General Engineering

General engineering

Novel Methods For Detecting Concealed Weapons And Explosives In Stand-Off Security Screening

Summary of the impact

The Sensing & Imaging Group at Manchester Metropolitan has developed novel, effective non-imaging radar methods for the stand-off screening of people for concealed threat items. Some of this technology is at a high Technology Readiness Level (TRL) and has undergone rigorous independent trials. The results of these trials and of other published work by the group has informed UK Government strategy in effective methods of people screening at standoff distances, created a product which is entering production, and data which are used in the design of effective simulants for testing threat scenarios.  This will save lives, deter and stop gun crime and prevent damage to key infrastructure when deployed in sensitive areas likely to be targeted by terrorist action.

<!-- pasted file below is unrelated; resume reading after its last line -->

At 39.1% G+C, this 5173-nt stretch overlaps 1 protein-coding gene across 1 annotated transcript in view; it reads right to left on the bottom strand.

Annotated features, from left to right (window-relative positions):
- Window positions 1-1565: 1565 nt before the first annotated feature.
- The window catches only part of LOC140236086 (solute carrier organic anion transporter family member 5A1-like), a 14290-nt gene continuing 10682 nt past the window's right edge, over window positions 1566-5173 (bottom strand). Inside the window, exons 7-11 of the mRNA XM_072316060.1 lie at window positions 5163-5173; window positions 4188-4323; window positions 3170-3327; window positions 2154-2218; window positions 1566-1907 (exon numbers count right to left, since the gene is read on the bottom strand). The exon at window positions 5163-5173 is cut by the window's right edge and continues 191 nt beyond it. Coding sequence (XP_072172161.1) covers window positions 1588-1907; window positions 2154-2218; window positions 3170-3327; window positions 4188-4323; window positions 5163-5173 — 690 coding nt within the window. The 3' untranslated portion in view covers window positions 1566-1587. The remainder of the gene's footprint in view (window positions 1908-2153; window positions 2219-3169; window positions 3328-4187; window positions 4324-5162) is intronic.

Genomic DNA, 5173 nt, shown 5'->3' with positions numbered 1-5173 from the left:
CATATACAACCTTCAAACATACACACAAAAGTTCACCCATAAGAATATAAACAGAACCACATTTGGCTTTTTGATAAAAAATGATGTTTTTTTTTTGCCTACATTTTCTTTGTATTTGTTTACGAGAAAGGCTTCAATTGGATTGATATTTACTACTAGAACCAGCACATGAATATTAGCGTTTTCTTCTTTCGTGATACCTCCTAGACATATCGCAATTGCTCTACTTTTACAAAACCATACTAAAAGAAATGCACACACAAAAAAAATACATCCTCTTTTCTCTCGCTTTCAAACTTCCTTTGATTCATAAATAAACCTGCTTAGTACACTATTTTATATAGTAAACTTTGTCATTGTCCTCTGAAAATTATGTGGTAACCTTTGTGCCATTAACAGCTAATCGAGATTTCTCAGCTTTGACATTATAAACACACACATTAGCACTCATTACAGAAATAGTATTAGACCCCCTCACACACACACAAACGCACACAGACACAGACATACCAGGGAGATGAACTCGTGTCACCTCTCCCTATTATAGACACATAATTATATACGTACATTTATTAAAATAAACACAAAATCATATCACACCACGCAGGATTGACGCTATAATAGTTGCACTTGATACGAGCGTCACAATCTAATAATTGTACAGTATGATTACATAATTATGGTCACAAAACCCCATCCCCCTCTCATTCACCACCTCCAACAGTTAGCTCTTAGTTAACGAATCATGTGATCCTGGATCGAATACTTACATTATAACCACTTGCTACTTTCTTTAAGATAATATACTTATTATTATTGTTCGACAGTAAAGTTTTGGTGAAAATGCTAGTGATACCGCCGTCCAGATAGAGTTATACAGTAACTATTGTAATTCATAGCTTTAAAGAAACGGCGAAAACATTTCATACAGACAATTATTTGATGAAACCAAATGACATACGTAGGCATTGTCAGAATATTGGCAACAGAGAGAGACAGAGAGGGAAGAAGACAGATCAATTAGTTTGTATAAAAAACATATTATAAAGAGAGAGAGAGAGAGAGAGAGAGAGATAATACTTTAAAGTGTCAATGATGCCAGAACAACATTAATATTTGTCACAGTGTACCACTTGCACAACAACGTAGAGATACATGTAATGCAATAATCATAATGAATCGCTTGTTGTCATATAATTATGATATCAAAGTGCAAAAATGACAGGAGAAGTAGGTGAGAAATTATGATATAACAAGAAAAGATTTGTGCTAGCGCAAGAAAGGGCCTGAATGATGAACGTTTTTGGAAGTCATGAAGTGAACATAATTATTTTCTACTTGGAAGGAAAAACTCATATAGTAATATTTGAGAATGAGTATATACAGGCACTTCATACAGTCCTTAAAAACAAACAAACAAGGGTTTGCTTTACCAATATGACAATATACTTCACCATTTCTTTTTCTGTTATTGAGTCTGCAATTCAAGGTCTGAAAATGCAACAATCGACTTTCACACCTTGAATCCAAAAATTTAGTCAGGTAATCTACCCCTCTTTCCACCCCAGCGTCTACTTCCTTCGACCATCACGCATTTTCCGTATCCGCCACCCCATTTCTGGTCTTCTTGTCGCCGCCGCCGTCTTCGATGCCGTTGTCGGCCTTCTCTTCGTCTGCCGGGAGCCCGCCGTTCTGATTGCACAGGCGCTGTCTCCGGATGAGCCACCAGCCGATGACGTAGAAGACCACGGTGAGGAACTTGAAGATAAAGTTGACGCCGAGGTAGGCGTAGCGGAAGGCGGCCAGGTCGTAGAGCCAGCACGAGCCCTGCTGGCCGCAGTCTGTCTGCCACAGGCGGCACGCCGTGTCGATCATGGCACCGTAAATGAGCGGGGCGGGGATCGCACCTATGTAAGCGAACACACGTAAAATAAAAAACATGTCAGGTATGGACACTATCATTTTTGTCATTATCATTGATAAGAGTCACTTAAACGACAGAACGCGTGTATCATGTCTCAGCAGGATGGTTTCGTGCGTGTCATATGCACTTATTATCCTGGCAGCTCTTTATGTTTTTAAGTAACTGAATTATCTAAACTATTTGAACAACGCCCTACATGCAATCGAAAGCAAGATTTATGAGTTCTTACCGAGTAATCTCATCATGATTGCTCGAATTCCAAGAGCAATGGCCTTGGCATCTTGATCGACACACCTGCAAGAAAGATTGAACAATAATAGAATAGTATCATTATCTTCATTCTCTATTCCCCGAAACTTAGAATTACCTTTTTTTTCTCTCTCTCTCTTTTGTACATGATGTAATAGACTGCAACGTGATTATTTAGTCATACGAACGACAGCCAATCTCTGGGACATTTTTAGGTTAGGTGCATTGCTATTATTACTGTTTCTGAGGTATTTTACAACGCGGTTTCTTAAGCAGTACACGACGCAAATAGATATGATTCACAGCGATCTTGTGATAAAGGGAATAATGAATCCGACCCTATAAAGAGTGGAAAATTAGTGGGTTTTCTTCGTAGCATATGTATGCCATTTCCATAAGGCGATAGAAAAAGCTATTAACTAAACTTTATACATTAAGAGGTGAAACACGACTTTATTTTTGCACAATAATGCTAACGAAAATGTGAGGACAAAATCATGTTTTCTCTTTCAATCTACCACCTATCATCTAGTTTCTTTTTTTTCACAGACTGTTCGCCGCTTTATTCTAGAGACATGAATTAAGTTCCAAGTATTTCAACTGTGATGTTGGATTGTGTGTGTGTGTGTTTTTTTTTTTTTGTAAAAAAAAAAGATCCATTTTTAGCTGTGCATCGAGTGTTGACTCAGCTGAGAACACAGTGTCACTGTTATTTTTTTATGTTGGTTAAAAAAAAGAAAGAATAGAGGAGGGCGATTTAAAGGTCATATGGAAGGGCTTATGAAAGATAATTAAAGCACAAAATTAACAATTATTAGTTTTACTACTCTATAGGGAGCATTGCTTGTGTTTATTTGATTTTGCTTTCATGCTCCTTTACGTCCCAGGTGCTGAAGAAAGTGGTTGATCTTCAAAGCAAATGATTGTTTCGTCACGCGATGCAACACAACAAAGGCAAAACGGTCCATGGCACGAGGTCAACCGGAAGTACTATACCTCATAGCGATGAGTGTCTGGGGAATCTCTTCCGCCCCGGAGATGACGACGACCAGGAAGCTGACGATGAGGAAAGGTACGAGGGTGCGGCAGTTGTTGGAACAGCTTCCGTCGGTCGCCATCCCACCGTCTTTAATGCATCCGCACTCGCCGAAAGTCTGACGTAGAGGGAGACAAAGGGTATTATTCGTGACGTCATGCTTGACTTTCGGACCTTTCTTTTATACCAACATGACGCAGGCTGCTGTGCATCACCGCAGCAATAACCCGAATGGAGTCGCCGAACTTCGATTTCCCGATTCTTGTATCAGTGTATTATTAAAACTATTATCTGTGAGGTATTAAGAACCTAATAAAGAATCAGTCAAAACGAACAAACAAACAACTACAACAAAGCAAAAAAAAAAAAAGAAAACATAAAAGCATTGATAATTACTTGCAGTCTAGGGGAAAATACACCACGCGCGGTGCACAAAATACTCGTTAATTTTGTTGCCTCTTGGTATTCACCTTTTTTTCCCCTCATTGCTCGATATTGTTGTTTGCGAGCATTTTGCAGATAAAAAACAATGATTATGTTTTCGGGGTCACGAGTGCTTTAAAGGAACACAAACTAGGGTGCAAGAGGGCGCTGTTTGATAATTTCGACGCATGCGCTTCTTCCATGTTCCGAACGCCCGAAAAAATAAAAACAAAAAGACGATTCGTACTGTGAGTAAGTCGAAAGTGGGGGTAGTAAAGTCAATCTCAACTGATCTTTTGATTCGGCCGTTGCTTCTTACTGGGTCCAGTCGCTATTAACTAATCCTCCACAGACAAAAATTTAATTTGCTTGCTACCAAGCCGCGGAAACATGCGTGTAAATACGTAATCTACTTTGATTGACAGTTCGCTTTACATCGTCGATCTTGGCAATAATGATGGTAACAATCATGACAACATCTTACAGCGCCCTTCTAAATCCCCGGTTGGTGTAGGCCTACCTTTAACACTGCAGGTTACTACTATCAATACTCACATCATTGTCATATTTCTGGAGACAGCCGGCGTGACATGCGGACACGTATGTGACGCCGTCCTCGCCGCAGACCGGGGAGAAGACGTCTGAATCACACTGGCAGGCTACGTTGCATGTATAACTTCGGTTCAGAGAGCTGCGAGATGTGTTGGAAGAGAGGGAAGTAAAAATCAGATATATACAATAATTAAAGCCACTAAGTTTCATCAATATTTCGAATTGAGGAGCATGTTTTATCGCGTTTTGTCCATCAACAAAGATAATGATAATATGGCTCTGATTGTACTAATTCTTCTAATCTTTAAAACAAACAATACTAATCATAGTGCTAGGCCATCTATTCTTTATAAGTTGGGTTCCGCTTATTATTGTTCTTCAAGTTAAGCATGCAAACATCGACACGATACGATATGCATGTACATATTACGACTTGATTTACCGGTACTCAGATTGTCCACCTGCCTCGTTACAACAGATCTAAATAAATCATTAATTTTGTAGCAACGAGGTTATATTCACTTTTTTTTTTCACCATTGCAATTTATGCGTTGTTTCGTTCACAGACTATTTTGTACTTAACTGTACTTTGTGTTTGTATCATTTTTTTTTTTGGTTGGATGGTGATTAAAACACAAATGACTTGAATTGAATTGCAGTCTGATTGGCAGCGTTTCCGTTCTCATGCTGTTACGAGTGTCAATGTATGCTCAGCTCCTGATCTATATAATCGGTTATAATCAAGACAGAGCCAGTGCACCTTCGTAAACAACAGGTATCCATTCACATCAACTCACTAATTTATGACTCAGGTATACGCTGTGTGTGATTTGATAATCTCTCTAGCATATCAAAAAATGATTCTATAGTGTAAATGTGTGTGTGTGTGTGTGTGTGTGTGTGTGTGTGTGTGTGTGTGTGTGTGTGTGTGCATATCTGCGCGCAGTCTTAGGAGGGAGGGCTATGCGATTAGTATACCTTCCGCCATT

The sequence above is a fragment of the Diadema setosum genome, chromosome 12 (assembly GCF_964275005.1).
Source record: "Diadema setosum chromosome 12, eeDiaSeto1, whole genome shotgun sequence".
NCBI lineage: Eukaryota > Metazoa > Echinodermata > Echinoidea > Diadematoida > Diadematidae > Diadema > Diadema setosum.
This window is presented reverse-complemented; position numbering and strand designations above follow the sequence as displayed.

Underpinning research

Crime is generally reducing in the UK, however, the threat of attacks from Person Borne Improvised Explosive Devices (PBIED) and other bag carried weapons of mass destruction is increasing, so the need for the type of technology that can detect concealed threats, preferably from a safe distance, increases also.

Currently, screening of persons for concealed threat items at stand-off ranges of greater than a few metres is carried out with millimetre or sub-millimetre wave imaging cameras. Such cameras are very expensive, bulky (hence non-portable) and have limited range and generally do not work outdoors. Other techniques, such as metal detection portals are inflexible as they are installed in a fixed position and have a limited range and ability to detect threats. In the current global climate where terrorist groups seek to target, not only military assets and personnel, but civilians and state infrastructure, enhanced security screening is a key strand in protecting people and buildings.